- The slowdown in the Australian economy looks like it has continued in early 2019, according to the latest Commonwealth Bank-IHS Markit Flash Australia Composite PMI.
- Activity levels in the services sector weakened in February while those for manufacturing firms improved at a slower pace.
- New orders — a lead indicator on activity levels — were weak. However, hiring remained firm.
The slowdown in the Australian economy late last year looks like it has continued in early 2019.
The Commonwealth Bank’s Flash Australia Composite Purchasing Managers Index (PMI), produced in conjunction with IHS Markit, fell to 49.7 after seasonal adjustments, marking the first sub-50 reading in the near three-year history of the survey.
The PMI survey measures changes in activity levels across Australia’s services and manufacturing sectors from one month to the next. Anything above 50 signals activity levels are improving, while a reading below suggests they’re deteriorating.
The distance away from 50 indicates how quickly activity levels are expanding or contracting. So at 51.5, activity levels still improved last month, albeit at the slowest pace in at least three years.
The flash estimate is derived from around 85% of survey responses, and is a fairly accurate guide as to what the final PMI will show when released one week later.
Combined, the services and manufacturing sectors account for around three-quarters of the Australian economy.
So, at 49.7 in the flash estimate, activity levels weakened for the first time in nearly three years in February, hinting that the deceleration in the economy in the second half of last year is getting more pronounced.
“The dip in the PMI below the 50 line that separates expansion from contraction is a significant event,” said Michael Blythe, Chief Economist at the Commonwealth Bank.
“It is the first negative reading in the life of the Australian PMI survey… [and] indicates a loss of momentum in the Australian economy at the start of 2019.”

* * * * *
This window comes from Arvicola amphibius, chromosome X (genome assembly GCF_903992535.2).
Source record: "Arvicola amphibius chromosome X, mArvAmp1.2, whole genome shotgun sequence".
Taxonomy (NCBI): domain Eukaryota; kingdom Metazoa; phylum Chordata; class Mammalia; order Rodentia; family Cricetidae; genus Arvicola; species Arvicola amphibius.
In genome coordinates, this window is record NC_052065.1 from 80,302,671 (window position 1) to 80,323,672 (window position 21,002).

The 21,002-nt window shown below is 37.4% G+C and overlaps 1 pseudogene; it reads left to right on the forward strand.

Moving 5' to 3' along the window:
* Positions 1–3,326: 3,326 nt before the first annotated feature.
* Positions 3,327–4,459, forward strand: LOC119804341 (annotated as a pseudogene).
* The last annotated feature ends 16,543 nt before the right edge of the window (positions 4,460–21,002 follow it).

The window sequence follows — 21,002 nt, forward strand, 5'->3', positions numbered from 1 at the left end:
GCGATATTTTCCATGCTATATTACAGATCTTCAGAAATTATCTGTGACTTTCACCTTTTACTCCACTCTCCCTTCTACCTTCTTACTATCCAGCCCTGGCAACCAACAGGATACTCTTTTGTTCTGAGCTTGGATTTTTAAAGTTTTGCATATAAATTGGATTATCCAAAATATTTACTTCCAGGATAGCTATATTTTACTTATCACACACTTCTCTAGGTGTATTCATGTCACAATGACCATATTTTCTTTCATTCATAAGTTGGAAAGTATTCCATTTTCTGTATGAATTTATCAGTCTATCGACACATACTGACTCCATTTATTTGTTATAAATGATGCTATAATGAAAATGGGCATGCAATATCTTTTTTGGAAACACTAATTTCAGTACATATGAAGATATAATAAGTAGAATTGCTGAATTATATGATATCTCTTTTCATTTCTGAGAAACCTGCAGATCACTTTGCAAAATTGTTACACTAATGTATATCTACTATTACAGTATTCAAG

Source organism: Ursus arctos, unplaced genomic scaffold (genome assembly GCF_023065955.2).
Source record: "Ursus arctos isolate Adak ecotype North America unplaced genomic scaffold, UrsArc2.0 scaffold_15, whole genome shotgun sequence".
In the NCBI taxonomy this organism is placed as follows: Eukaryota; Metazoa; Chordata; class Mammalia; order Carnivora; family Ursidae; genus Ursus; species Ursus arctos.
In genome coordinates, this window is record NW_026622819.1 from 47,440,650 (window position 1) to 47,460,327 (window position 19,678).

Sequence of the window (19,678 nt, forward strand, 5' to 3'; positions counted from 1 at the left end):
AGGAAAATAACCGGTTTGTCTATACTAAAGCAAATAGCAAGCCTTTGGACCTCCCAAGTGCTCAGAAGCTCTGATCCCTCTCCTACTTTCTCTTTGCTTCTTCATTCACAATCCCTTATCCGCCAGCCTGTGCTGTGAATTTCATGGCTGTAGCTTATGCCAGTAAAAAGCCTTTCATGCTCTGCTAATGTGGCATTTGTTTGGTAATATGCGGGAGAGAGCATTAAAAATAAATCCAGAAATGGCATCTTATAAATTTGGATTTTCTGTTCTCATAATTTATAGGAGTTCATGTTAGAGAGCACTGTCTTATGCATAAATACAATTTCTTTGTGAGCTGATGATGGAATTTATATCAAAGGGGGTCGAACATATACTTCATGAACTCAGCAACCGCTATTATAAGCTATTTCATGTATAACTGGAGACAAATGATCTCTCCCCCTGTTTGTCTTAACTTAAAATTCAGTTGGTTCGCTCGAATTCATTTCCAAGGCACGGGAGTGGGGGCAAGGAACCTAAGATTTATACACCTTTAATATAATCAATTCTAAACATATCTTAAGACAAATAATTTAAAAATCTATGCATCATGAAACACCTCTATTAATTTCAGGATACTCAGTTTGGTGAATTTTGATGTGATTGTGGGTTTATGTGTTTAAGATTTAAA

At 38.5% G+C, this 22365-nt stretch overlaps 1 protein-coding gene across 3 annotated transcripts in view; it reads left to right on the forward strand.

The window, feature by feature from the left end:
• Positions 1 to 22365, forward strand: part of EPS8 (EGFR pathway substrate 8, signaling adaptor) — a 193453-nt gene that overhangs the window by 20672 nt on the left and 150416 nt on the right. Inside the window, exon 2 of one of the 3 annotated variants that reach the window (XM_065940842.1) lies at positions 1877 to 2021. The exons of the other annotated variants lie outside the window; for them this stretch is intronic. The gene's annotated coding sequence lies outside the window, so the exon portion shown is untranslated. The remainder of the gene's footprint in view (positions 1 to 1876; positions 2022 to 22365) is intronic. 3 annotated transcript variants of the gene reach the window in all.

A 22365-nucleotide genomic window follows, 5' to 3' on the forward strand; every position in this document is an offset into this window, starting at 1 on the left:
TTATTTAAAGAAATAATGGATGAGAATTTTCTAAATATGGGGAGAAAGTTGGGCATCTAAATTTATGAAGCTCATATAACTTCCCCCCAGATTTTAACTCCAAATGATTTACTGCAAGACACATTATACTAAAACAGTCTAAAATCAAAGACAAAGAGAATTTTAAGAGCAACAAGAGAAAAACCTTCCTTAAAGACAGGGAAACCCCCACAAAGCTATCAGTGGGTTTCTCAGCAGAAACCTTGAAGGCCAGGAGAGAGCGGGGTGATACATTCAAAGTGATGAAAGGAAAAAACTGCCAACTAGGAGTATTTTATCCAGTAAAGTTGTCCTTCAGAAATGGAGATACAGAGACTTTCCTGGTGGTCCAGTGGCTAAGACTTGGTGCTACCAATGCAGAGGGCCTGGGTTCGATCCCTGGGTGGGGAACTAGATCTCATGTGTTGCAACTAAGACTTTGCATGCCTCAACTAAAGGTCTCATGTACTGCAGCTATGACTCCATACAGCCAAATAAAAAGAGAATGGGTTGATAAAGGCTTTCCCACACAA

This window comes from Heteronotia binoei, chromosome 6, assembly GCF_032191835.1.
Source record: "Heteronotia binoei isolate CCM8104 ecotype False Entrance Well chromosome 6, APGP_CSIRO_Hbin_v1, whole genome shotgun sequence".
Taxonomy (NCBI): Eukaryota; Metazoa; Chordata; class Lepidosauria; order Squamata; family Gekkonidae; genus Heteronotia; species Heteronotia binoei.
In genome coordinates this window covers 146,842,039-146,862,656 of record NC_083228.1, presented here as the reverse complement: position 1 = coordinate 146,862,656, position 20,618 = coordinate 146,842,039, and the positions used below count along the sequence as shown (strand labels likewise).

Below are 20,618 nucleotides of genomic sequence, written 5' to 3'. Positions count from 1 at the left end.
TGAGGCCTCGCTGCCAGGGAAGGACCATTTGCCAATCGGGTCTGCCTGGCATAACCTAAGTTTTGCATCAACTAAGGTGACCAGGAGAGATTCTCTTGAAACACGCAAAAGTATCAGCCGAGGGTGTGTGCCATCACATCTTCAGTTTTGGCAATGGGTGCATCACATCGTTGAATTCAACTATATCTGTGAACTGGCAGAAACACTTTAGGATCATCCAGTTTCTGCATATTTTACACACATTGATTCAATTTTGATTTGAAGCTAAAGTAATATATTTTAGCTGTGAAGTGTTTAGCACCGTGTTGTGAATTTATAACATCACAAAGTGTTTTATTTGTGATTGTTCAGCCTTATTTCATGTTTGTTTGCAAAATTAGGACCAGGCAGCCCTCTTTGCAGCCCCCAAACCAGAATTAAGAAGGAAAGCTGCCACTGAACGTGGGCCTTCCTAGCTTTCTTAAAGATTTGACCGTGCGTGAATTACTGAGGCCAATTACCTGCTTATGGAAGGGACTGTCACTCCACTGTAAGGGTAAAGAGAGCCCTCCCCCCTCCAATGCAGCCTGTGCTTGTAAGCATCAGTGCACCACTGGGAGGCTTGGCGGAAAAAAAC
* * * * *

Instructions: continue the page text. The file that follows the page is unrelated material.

Blythe says the result “underlines the shift in forward guidance by the RBA to a more neutral setting” this month, abandoning the view previously held that the next move in official interest rates was likely to be higher.
Breaking down the Composite Index, it was clear the weakness was concentrated in just one sector. Unfortunately, it just happened to be the largest: the services sector.
“The service sector dipped into contraction territory in February, the first time this has been the case in the 34-month survey to-date,” IHS Markit said.
“New business also decreased slightly. Meanwhile, rates of inflation in both input costs and output prices quickened from those seen in January.”
While the industry-wide performance was sluggish, the group noted that “employment increased at a solid pace, and one that was the sharpest in three months”.
So hiring remained firm despite the deterioration in conditions. One suspects that won’t continue for long unless activity levels begin to pickup ahead.
While the services sector weakened, manufacturing — a far smaller part of the economy at under 10% — continued to hum along nicely with its flash PMI coming in at 53.1, down marginally from January’s 53.9 reading.
“In contrast to the picture for services, manufacturing business conditions continued to improve during February. That said, there were signs of growth softening over the month,” IHS Markit said.
“Both output and new orders increased to the least extent in seven months, while new export business rose only marginally. The rate of job creation also eased.”
Despite the mixed report card, and even with a further deterioration in the services sector, Blythe says the leading indicators still suggest that the recent deceleration is unlikely to last for long.
“The divergence between service sector activity and manufacturing activity should be noted,” he said.
“It shows the slowdown is not broadly based and the more forward looking components like jobs and business sentiment point to a recovery later in 2019.”
Given the alternative scenario, here’s hoping Blythe and the leading indicators are right.
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